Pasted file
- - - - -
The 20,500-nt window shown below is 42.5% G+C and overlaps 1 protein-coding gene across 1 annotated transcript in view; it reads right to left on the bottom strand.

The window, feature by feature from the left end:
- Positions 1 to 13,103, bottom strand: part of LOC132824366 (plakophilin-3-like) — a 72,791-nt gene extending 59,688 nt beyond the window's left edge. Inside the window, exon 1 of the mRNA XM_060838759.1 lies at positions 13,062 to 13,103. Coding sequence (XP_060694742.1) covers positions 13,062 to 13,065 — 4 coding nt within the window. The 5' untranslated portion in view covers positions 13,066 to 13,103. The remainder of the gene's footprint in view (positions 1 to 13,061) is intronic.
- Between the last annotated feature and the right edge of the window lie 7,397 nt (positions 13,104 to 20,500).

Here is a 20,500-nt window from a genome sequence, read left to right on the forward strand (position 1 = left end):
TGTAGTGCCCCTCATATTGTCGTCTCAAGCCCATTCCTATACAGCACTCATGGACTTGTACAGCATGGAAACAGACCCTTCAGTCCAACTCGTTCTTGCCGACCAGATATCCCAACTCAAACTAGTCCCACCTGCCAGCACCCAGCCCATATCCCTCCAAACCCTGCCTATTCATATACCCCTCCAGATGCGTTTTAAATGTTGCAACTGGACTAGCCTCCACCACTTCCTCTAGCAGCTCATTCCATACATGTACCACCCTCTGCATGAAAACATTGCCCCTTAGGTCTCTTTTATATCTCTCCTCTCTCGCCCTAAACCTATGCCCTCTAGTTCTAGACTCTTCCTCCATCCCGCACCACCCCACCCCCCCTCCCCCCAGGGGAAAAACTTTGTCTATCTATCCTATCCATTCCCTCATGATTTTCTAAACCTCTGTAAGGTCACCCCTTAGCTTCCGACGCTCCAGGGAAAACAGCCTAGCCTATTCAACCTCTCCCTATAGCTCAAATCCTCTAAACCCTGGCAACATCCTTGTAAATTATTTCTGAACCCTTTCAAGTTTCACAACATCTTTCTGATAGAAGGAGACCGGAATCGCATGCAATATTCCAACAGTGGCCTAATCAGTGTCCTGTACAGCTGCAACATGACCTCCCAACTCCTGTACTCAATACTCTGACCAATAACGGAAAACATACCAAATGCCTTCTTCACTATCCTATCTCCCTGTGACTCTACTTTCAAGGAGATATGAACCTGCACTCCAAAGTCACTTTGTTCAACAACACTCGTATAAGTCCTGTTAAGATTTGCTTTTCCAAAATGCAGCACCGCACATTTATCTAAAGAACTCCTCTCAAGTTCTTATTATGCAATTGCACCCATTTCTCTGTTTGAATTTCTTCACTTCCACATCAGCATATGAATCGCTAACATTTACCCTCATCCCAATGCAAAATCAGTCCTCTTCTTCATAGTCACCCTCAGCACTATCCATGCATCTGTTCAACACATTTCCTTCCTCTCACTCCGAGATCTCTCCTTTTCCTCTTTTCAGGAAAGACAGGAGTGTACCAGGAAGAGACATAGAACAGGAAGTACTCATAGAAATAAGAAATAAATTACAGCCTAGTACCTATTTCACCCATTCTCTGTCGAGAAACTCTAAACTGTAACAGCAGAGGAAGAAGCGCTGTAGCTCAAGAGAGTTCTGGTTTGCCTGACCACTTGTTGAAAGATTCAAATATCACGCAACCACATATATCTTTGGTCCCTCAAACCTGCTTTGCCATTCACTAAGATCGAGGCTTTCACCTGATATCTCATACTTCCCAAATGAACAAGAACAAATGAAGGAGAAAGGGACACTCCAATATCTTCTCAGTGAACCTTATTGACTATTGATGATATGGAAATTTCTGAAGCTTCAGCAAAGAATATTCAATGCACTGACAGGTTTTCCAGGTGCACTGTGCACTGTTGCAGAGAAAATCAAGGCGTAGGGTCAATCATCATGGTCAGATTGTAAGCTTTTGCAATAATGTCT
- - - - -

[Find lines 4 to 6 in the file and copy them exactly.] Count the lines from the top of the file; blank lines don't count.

- Between the last annotated feature and the right edge of the window lie 7,397 nt (positions 13,104 to 20,500).

Here is a 20,500-nt window from a genome sequence, read left to right on the forward strand (position 1 = left end):
TGTAGTGCCCCTCATATTGTCGTCTCAAGCCCATTCCTATACAGCACTCATGGACTTGTACAGCATGGAAACAGACCCTTCAGTCCAACTCGTTCTTGCCGACCAGATATCCCAACTCAAACTAGTCCCACCTGCCAGCACCCAGCCCATATCCCTCCAAACCCTGCCTATTCATATACCCCTCCAGATGCGTTTTAAATGTTGCAACTGGACTAGCCTCCACCACTTCCTCTAGCAGCTCATTCCATACATGTACCACCCTCTGCATGAAAACATTGCCCCTTAGGTCTCTTTTATATCTCTCCTCTCTCGCCCTAAACCTATGCCCTCTAGTTCTAGACTCTTCCTCCATCCCGCACCACCCCACCCCCCCTCCCCCCAGGGGAAAAACTTTGTCTATCTATCCTATCCATTCCCTCATGATTTTCTAAACCTCTGTAAGGTCACCCCTTAGCTTCCGACGCTCCAGGGAAAACAGCCTAGCCTATTCAACCTCTCCCTATAGCTCAAATCCTCTAAACCCTGGCAACATCCTTGTAAATTATTTCTGAACCCTTTCAAGTTTCACAACATCTTTCTGATAGAAGGAGACCGGAATCGCATGCAATATTCCAACAGTGGCCTAATCAGTGTCCTGTACAGCTGCAACATGACCTCCCAACTCCTGTACTCAATACTCTGACCAATAACGGAAAACATACCAAATGCCTTCTTCACTATCCTATCTCCCTGTGACTCTACTTTCAAGGAGATATGAACCTGCACTCCAAAGTCACTTTGTTCAACAACACTCGTATAAGTCCTGTTAAGATTTGCTTTTCCAAAATGCAGCACCGCACATTTATCTAAAGAACTCCTCTCAAGTTCTTATTATGCAATTGCACCCATTTCTCTGTTTGAATTTCTTCACTTCCACATCAGCATATGAATCGCTAACATTTACCCTCATCCCAATGCAAAATCAGTCCTCTTCTTCATAGTCACCCTCAGCACTATCCATGCATCTGTTCAACACATTTCCTTCCTCTCACTCCGAGATCTCTCCTTTTCCTCTTTTCAGGAAAGACAGGAGTGTACCAGGAAGAGACATAGAACAGGAAGTACTCATAGAAATAAGAAATAAATTACAGCCTAGTACCTATTTCACCCATTCTCTGTCGAGAAACTCTAAACTGTAACAGCAGAGGAAGAAGCGCTGTAGCTCAAGAGAGTTCTGGTTTGCCTGACCACTTGTTGAAAGATTCAAATATCACGCAACCACATATATCTTTGGTCCCTCAAACCTGCTTTGCCATTCACTAAGATCGAGGCTTTCACCTGATATCTCATACTTCCCAAATGAACAAGAACAAATGAAGGAGAAAGGGACACTCCAATATCTTCTCAGTGAACCTTATTGACTATTGATGATATGGAAATTTCTGAAGCTTCAGCAAAGAATATTCAATGCACTGACAGGTTTTCCAGGTGCACTGTGCACTGTTGCAGAGAAAATCAAGGCGTAGGGTCAATCATCATGGTCAGATTGTAAGCTTTTGCAATAATGTCT